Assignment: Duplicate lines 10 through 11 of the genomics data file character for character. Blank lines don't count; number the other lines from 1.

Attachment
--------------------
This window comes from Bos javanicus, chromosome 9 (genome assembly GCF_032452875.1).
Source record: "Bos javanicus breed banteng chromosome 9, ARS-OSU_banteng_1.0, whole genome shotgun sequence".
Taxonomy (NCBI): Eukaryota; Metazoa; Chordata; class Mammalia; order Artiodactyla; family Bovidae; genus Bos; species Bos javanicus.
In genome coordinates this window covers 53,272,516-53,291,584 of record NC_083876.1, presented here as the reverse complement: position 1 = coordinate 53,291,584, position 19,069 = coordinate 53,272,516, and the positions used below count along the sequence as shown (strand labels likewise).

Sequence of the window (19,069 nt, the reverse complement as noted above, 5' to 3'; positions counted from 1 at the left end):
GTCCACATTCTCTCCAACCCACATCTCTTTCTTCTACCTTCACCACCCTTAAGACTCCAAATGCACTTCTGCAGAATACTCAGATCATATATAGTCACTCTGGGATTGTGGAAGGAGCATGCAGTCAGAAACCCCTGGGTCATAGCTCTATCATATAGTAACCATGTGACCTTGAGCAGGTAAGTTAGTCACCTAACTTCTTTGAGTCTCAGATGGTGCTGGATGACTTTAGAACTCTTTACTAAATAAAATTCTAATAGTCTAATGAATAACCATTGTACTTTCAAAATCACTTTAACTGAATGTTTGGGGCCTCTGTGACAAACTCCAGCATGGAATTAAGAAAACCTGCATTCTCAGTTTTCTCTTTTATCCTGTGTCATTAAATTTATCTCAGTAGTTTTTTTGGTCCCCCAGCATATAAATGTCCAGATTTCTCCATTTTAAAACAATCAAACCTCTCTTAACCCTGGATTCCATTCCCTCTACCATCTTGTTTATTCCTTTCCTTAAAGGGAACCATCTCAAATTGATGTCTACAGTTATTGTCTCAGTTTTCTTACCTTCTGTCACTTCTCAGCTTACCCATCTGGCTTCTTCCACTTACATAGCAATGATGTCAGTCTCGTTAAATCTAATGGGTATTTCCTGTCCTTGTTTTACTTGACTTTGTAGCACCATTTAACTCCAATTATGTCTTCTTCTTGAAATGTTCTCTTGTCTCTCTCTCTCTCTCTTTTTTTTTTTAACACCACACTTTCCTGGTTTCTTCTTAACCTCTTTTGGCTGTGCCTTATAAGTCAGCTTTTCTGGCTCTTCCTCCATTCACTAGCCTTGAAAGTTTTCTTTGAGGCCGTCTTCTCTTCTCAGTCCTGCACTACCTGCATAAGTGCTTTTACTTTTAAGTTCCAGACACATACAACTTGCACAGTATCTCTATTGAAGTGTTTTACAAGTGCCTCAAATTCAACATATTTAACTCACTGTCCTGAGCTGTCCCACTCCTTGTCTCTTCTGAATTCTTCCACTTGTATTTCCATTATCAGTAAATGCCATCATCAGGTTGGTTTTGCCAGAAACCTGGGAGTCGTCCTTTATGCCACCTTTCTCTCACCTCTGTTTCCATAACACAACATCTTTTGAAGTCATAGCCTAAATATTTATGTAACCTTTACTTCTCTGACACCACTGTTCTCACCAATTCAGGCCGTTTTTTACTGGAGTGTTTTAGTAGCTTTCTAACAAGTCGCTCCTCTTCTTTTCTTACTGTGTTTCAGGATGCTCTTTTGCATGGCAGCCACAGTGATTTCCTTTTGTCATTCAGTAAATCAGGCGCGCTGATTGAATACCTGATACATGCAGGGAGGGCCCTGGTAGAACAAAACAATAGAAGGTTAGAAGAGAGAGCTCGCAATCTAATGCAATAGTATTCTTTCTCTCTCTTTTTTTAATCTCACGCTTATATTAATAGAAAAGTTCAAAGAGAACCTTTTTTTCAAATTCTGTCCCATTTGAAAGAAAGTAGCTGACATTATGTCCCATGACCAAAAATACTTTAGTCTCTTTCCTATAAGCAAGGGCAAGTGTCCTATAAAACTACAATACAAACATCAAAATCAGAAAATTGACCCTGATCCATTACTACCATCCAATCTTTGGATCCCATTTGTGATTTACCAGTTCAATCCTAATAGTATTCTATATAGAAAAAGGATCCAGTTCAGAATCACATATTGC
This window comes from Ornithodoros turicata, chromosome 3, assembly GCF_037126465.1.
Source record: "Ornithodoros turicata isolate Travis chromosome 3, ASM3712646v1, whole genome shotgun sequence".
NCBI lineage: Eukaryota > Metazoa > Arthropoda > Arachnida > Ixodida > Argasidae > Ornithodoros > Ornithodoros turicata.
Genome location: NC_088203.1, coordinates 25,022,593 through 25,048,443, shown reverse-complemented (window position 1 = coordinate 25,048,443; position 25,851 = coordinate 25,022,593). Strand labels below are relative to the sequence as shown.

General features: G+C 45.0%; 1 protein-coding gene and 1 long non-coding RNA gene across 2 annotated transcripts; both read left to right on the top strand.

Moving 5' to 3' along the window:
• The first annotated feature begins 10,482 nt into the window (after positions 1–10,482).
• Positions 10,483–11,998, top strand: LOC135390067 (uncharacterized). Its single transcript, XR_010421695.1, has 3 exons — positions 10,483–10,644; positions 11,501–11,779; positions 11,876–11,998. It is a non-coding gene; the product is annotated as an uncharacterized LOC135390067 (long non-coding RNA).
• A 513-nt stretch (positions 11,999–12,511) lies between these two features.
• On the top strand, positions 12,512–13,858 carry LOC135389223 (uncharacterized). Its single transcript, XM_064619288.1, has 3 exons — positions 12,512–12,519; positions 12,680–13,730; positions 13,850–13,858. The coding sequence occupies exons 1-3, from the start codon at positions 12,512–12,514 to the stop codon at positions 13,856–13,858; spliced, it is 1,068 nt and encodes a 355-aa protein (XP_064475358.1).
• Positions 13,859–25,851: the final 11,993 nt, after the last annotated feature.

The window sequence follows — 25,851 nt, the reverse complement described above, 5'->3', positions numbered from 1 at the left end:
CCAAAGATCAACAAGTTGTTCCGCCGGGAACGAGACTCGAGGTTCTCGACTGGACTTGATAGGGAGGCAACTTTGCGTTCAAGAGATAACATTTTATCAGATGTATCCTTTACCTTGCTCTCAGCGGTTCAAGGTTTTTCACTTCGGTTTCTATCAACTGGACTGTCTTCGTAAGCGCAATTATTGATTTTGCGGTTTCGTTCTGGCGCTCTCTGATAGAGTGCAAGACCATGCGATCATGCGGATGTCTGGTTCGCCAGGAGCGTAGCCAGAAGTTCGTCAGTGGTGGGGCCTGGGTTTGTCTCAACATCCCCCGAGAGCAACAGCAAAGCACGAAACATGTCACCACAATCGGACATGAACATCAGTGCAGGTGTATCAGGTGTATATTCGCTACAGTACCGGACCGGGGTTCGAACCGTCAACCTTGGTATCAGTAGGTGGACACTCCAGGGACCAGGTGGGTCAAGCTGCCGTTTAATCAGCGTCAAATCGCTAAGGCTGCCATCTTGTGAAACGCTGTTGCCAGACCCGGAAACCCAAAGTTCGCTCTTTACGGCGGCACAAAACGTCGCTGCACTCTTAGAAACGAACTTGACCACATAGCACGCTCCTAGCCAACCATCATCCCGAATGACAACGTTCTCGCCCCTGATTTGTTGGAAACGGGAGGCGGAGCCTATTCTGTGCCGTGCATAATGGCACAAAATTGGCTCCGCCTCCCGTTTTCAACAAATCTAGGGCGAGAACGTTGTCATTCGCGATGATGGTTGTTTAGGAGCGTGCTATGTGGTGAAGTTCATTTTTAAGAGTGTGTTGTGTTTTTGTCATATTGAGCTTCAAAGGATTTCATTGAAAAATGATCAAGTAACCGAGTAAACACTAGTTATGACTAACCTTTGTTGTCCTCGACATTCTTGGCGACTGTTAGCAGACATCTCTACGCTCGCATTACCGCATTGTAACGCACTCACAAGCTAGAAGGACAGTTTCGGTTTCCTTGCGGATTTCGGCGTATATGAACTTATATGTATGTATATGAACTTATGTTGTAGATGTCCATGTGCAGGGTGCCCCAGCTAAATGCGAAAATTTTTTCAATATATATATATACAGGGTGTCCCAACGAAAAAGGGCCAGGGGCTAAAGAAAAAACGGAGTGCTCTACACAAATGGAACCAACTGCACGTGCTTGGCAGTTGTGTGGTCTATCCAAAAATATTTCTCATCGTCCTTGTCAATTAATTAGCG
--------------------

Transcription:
Genome location: NC_088203.1, coordinates 25,022,593 through 25,048,443, shown reverse-complemented (window position 1 = coordinate 25,048,443; position 25,851 = coordinate 25,022,593). Strand labels below are relative to the sequence as shown.

General features: G+C 45.0%; 1 protein-coding gene and 1 long non-coding RNA gene across 2 annotated transcripts; both read left to right on the top strand.